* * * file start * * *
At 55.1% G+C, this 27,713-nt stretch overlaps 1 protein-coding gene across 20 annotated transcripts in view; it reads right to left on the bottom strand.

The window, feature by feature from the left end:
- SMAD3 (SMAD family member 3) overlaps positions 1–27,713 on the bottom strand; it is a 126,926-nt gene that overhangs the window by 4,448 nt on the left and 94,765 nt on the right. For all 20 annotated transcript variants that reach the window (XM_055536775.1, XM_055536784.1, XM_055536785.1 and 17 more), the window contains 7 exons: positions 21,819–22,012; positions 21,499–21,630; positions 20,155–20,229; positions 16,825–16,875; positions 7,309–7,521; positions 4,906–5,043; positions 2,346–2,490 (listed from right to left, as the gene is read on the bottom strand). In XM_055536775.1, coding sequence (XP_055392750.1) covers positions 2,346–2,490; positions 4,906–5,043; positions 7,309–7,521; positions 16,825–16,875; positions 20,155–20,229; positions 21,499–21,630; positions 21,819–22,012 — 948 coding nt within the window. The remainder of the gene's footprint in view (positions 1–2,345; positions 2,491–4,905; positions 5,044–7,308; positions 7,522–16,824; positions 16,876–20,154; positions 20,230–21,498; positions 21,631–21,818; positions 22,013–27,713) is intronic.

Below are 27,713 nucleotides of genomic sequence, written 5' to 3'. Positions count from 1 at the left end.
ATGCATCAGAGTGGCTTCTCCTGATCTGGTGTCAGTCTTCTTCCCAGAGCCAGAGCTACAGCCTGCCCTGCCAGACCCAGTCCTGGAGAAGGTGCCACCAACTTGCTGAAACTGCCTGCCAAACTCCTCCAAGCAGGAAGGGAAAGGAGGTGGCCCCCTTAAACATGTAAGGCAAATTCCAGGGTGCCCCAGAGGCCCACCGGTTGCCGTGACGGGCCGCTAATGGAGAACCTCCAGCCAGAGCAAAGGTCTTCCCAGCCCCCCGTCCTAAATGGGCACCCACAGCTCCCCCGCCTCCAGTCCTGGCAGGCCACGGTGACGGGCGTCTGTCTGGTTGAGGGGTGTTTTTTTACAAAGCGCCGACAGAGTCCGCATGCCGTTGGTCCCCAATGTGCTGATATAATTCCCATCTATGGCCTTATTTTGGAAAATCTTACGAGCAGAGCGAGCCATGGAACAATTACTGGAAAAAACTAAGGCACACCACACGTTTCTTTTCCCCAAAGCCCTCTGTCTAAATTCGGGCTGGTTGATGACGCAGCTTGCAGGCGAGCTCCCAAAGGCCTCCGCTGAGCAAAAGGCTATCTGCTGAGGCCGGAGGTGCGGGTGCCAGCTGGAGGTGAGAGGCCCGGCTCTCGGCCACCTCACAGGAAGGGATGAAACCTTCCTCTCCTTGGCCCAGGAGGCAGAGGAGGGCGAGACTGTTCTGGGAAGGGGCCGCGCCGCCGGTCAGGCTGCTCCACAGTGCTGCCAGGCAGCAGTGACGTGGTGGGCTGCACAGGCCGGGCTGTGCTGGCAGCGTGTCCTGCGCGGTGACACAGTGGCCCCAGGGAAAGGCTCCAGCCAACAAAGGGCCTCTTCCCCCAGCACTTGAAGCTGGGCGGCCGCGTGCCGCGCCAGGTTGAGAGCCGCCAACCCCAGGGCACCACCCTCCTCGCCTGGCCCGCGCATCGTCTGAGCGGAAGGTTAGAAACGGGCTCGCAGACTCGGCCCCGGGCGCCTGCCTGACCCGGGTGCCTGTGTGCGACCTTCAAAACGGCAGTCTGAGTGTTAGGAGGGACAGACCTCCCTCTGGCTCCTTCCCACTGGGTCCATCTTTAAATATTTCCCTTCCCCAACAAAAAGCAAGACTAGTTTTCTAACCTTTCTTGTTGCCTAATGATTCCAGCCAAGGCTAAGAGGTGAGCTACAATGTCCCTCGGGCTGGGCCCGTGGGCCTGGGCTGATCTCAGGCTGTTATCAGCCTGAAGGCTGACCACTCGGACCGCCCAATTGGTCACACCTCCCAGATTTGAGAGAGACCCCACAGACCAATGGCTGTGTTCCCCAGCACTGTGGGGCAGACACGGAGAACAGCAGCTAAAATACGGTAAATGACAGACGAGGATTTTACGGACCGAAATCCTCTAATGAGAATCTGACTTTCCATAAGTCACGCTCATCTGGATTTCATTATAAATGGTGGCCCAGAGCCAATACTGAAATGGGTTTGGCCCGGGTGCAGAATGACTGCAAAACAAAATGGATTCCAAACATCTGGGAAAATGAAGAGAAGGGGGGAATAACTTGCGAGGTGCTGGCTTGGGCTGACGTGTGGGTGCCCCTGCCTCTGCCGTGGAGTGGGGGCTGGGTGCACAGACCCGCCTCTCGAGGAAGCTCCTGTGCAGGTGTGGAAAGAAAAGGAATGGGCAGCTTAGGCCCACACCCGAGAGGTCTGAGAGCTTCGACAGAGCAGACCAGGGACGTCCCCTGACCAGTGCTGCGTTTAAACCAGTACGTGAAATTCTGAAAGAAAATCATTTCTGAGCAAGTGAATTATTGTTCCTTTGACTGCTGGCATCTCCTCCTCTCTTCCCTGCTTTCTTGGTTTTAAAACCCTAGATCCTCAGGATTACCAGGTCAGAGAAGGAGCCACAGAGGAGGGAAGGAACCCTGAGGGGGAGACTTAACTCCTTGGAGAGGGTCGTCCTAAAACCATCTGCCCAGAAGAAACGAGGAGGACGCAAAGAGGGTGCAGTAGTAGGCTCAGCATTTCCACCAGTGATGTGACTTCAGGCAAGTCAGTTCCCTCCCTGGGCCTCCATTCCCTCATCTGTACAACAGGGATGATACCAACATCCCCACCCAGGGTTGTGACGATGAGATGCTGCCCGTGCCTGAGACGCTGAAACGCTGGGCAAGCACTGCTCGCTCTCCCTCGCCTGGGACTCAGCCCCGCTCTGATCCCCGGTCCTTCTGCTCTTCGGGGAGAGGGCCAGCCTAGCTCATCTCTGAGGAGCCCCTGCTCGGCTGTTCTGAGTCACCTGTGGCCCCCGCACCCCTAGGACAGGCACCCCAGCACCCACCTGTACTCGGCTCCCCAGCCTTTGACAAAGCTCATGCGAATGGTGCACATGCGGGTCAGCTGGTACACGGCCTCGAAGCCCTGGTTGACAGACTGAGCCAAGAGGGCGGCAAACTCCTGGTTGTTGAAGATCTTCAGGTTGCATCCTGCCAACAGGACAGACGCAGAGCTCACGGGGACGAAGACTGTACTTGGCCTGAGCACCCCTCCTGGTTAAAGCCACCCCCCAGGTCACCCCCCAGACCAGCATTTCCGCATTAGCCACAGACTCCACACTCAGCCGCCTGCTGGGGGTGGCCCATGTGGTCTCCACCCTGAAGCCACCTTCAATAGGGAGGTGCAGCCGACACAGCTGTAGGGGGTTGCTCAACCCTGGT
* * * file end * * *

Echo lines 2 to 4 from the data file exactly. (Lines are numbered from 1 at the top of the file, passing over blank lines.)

The window, feature by feature from the left end:
- SMAD3 (SMAD family member 3) overlaps positions 1–27,713 on the bottom strand; it is a 126,926-nt gene that overhangs the window by 4,448 nt on the left and 94,765 nt on the right. For all 20 annotated transcript variants that reach the window (XM_055536775.1, XM_055536784.1, XM_055536785.1 and 17 more), the window contains 7 exons: positions 21,819–22,012; positions 21,499–21,630; positions 20,155–20,229; positions 16,825–16,875; positions 7,309–7,521; positions 4,906–5,043; positions 2,346–2,490 (listed from right to left, as the gene is read on the bottom strand). In XM_055536775.1, coding sequence (XP_055392750.1) covers positions 2,346–2,490; positions 4,906–5,043; positions 7,309–7,521; positions 16,825–16,875; positions 20,155–20,229; positions 21,499–21,630; positions 21,819–22,012 — 948 coding nt within the window. The remainder of the gene's footprint in view (positions 1–2,345; positions 2,491–4,905; positions 5,044–7,308; positions 7,522–16,824; positions 16,876–20,154; positions 20,230–21,498; positions 21,631–21,818; positions 22,013–27,713) is intronic.

Below are 27,713 nucleotides of genomic sequence, written 5' to 3'. Positions count from 1 at the left end.